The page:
It's dim now.
Something about a girl, I think. Yes. It must have been. Something more? But I remember the other man's eyes. They too, like the lanterns in the windows, were expectant. Why was he there? The glow moseyed over the rough floorboards, skipping over the cracks and shadows. The light vaguely slid through the porch railings and settled on
Betty heard him moan first. She stood up, pressed the front of her starch white dress smooth, and sighed. She knew what came next: moans followed by convulsions, screams, and then? She knew because it had happened before. Unnerved -- it had been her second day after all-- she had flown to the telephone across the long room's bare-patterned floors. That night, she had struggled to keep her composure over the sound of his anguish.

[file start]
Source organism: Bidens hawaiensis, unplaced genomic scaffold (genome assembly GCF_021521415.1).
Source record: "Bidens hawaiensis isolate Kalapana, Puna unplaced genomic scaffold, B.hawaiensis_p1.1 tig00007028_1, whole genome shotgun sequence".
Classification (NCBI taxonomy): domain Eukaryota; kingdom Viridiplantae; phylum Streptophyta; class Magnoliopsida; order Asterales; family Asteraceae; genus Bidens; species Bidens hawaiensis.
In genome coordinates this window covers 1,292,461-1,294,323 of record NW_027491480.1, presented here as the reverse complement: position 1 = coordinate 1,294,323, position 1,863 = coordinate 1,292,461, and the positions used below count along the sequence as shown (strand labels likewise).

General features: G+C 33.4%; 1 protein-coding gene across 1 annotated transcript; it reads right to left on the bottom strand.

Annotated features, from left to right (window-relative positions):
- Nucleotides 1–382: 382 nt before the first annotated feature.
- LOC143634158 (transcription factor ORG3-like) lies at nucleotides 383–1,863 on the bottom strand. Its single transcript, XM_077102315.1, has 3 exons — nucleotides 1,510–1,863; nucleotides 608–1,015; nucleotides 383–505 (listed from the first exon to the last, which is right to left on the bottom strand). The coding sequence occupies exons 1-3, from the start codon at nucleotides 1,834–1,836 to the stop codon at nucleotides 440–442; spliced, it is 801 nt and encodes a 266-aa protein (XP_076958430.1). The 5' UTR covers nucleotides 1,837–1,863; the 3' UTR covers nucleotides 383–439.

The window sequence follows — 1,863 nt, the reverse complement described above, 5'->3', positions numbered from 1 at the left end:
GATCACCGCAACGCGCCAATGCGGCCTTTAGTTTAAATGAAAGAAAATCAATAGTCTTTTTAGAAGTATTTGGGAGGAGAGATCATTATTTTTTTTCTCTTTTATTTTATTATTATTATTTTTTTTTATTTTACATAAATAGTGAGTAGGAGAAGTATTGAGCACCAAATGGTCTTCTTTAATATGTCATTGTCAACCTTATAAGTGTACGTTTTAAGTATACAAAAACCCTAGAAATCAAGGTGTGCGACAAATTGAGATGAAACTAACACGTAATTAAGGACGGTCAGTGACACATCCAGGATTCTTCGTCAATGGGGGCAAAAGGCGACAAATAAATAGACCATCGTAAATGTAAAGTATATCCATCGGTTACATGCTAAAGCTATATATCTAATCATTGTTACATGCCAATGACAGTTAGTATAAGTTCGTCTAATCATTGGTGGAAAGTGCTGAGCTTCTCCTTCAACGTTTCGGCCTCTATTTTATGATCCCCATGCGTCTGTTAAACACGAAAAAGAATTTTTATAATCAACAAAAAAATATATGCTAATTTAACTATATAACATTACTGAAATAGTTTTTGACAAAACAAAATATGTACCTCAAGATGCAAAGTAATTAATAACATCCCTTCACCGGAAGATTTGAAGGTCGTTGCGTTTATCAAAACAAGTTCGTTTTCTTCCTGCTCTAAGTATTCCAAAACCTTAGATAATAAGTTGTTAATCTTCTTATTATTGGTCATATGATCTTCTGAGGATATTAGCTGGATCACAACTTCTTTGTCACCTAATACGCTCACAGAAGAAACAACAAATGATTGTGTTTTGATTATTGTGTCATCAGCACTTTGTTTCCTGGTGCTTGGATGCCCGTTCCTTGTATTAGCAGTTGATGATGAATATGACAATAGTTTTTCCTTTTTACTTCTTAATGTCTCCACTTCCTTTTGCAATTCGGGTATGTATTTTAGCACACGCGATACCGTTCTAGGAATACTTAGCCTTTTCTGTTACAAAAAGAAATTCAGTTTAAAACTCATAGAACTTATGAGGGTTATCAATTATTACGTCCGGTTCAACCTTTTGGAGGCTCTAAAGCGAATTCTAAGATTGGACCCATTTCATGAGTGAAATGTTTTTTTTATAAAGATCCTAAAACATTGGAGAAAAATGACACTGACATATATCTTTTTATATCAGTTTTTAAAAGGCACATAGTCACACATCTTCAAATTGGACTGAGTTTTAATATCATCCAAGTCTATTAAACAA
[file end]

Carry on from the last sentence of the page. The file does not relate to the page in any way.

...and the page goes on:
"He remembers at last," she had realized.
This time, Betty didn't run or even walk to the telephone. She threaded carefully among the beds, imagining the rack on wheels and the vials and tubes and needles that hung from it. She knew what they could do.
She was at his bedside now. Slipping off her ring, she took his hand gently. The man calmed.
"Be still," Betty whispered, "it's just a dream. And it has a happy ending."
It wasn't until after he fell asleep that she slid down wearily into her seat and remembered to cry.
"It's just a dream," she said to herself, "and it has a happy ending."